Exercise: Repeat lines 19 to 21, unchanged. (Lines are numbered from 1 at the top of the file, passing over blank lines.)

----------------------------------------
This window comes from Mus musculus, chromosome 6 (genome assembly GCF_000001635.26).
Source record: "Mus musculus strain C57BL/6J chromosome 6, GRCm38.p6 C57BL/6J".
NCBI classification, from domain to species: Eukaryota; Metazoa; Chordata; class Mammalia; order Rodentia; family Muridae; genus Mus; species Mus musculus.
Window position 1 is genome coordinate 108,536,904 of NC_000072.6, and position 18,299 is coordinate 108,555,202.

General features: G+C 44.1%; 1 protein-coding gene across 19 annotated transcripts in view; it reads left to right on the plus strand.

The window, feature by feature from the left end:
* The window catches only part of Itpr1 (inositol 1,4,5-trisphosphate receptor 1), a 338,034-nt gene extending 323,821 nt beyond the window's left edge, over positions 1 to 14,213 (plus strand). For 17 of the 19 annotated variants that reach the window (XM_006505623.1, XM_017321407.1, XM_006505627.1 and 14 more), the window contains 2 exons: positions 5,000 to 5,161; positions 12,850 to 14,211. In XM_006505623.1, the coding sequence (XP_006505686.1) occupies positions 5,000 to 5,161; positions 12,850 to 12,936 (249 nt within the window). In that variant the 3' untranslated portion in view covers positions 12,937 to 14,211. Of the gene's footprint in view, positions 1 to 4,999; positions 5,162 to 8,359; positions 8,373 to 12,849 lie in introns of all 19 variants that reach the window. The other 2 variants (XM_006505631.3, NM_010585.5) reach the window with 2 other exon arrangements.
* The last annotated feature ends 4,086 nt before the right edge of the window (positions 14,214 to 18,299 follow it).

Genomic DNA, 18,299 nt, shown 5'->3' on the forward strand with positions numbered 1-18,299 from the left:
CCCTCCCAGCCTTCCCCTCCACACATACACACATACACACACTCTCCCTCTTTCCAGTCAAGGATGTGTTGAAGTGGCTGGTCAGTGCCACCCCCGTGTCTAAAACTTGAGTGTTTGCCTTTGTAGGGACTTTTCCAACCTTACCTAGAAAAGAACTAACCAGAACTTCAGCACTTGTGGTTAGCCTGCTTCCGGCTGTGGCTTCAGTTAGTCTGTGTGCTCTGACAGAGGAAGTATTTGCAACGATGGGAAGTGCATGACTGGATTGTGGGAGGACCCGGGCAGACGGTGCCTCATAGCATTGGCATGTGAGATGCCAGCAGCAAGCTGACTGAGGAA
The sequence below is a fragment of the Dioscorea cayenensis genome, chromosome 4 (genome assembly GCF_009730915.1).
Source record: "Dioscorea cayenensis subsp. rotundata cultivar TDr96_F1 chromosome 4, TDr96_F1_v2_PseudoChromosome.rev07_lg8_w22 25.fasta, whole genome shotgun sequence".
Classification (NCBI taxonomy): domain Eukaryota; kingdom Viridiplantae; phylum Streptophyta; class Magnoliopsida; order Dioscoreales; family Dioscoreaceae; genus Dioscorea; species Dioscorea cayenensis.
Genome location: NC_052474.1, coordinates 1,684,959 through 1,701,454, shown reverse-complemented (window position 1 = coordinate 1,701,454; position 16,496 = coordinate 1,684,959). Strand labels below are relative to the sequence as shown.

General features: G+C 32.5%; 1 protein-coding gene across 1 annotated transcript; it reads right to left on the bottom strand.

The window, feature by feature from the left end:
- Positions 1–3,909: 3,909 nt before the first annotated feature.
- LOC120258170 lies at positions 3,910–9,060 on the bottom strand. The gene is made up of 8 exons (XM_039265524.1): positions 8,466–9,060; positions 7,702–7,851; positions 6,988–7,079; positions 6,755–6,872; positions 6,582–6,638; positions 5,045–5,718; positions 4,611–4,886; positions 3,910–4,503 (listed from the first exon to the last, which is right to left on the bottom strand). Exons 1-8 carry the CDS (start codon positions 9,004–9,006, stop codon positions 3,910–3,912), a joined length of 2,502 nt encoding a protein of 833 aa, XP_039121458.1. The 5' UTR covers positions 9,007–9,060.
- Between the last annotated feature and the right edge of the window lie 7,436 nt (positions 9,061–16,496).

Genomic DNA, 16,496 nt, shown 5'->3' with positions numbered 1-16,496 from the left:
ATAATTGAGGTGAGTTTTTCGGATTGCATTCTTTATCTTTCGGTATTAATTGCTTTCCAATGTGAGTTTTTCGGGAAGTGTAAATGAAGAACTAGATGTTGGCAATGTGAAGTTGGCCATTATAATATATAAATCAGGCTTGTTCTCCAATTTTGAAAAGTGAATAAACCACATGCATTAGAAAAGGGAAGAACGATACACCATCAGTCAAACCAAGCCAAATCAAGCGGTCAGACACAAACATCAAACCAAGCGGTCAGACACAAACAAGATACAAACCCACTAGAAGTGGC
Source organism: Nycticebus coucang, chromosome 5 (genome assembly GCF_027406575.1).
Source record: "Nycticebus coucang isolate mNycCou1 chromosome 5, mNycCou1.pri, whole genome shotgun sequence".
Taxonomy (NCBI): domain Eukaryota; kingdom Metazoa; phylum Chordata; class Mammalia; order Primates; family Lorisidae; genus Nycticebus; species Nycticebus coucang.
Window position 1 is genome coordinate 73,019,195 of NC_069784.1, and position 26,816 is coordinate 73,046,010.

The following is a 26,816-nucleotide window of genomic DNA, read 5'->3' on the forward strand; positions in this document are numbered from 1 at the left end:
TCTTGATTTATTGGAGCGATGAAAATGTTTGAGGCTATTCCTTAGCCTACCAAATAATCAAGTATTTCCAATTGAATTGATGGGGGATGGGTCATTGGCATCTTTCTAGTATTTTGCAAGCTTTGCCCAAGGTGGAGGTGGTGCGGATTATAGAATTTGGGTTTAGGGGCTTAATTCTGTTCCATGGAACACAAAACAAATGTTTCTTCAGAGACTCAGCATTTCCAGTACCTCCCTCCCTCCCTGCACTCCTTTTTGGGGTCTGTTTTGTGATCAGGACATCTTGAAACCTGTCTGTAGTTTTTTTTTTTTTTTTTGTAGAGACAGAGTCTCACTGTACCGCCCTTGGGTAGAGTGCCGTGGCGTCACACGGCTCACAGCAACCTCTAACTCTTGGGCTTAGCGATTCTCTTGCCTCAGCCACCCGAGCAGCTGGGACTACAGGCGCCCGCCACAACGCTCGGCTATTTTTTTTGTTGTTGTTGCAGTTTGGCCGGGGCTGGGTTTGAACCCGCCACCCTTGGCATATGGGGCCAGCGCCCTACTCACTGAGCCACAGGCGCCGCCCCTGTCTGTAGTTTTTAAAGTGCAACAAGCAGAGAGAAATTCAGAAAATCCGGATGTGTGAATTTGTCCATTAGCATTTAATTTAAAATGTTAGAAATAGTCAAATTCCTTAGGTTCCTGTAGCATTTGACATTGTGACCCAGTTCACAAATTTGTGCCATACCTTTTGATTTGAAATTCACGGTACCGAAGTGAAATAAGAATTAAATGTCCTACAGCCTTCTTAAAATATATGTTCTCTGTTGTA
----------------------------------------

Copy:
- Between the last annotated feature and the right edge of the window lie 7,436 nt (positions 9,061–16,496).

Genomic DNA, 16,496 nt, shown 5'->3' with positions numbered 1-16,496 from the left:
ATAATTGAGGTGAGTTTTTCGGATTGCATTCTTTATCTTTCGGTATTAATTGCTTTCCAATGTGAGTTTTTCGGGAAGTGTAAATGAAGAACTAGATGTTGGCAATGTGAAGTTGGCCATTATAATATATAAATCAGGCTTGTTCTCCAATTTTGAAAAGTGAATAAACCACATGCATTAGAAAAGGGAAGAACGATACACCATCAGTCAAACCAAGCCAAATCAAGCGGTCAGACACAAACATCAAACCAAGCGGTCAGACACAAACAAGATACAAACCCACTAGAAGTGGC